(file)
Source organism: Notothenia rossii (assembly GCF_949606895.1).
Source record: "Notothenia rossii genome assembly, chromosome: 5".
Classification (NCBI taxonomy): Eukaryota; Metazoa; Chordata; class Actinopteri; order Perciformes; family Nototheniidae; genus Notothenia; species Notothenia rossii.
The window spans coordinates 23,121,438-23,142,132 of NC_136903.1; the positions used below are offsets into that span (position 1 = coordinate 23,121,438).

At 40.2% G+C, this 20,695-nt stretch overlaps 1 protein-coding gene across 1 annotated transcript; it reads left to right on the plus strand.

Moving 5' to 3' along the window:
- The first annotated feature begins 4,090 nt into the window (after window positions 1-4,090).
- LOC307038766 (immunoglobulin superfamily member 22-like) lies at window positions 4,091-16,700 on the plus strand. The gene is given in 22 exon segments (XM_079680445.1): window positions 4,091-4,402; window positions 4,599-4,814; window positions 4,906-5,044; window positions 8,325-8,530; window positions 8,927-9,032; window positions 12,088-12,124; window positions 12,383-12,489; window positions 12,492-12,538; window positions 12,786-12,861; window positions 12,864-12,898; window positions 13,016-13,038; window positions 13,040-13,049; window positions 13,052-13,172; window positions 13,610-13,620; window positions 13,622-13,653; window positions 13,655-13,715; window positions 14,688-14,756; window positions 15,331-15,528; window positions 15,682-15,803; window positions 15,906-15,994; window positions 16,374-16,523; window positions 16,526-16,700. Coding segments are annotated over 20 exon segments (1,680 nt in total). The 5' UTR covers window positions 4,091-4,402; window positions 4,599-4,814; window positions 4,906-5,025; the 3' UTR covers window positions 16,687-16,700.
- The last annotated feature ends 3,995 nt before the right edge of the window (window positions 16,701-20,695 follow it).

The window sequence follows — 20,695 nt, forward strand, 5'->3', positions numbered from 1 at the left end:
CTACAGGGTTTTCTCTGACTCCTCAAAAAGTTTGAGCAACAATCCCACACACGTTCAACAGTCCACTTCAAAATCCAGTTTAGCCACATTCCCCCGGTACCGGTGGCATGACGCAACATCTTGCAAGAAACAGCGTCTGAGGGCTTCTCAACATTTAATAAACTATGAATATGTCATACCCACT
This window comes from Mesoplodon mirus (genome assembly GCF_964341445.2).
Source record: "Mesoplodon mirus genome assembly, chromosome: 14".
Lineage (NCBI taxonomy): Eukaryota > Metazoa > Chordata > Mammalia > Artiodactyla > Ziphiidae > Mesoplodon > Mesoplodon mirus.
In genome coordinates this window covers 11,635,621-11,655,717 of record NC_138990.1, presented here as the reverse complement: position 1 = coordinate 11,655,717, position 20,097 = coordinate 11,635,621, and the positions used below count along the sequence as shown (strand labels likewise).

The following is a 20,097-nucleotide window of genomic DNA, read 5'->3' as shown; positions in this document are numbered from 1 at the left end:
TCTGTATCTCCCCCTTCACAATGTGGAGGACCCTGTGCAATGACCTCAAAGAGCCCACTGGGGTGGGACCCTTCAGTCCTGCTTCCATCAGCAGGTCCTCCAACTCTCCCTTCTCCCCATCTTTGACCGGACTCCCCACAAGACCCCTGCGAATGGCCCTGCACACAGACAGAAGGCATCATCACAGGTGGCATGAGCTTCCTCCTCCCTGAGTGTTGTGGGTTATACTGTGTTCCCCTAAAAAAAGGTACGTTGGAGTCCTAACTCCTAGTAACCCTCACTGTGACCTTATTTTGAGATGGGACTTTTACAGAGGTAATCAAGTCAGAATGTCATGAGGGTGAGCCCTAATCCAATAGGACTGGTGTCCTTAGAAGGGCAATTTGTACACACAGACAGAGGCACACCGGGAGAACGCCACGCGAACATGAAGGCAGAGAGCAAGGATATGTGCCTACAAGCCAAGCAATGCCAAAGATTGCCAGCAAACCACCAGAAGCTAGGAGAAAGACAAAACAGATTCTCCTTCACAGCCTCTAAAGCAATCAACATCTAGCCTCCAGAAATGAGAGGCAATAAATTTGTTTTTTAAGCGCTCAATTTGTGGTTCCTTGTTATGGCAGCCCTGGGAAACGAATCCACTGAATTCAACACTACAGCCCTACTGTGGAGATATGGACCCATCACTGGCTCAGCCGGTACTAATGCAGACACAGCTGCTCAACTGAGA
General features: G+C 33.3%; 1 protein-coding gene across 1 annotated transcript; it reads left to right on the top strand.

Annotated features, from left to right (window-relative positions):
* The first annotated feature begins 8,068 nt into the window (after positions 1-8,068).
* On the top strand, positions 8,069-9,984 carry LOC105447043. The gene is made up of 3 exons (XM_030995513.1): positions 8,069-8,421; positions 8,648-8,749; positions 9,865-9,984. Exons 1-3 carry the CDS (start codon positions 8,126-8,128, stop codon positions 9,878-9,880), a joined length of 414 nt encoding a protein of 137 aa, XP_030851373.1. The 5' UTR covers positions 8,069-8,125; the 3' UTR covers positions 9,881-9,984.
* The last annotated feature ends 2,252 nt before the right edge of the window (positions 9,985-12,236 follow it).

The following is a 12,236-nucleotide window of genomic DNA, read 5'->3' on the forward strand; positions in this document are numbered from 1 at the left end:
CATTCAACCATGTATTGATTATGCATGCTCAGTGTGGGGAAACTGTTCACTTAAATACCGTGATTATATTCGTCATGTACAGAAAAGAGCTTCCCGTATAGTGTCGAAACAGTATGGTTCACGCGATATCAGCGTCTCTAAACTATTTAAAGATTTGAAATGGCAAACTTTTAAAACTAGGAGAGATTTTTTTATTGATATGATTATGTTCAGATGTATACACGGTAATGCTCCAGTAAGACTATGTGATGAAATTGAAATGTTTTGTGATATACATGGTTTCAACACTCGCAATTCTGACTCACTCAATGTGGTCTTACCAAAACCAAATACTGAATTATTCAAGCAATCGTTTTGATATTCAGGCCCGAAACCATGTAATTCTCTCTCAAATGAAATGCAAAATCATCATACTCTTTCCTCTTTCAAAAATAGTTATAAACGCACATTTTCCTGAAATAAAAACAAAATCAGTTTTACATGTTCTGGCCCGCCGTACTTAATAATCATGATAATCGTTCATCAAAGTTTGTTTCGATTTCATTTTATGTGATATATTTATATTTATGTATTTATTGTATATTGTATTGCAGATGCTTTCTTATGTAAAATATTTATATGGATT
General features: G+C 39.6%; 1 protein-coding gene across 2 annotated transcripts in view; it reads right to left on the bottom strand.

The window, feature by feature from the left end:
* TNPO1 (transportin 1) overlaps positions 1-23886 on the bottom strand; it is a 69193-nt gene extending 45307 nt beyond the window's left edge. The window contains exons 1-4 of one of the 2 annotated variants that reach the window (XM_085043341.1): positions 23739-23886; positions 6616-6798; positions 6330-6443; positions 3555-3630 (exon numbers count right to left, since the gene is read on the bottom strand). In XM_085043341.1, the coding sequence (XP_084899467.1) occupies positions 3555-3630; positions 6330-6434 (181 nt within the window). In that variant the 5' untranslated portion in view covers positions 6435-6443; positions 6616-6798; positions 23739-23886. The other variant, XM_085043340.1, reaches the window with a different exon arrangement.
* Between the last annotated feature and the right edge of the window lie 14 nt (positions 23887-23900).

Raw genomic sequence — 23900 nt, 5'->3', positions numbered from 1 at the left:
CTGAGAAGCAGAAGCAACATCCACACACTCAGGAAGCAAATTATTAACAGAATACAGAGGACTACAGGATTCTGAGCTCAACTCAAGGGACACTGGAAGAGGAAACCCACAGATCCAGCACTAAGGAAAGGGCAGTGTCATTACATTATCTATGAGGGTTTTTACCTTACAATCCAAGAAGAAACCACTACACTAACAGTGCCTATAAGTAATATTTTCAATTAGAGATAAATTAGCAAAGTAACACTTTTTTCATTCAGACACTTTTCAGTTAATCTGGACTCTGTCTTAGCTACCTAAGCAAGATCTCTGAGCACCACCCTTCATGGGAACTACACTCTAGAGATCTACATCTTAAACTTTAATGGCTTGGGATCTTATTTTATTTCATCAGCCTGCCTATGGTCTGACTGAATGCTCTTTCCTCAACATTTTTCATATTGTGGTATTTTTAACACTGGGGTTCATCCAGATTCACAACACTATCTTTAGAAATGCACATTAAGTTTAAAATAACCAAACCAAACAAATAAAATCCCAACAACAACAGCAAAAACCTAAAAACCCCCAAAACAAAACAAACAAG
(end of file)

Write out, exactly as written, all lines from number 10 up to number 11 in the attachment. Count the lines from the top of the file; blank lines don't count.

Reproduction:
The window sequence follows — 20,695 nt, forward strand, 5'->3', positions numbered from 1 at the left end:
CTACAGGGTTTTCTCTGACTCCTCAAAAAGTTTGAGCAACAATCCCACACACGTTCAACAGTCCACTTCAAAATCCAGTTTAGCCACATTCCCCCGGTACCGGTGGCATGACGCAACATCTTGCAAGAAACAGCGTCTGAGGGCTTCTCAACATTTAATAAACTATGAATATGTCATACCCACT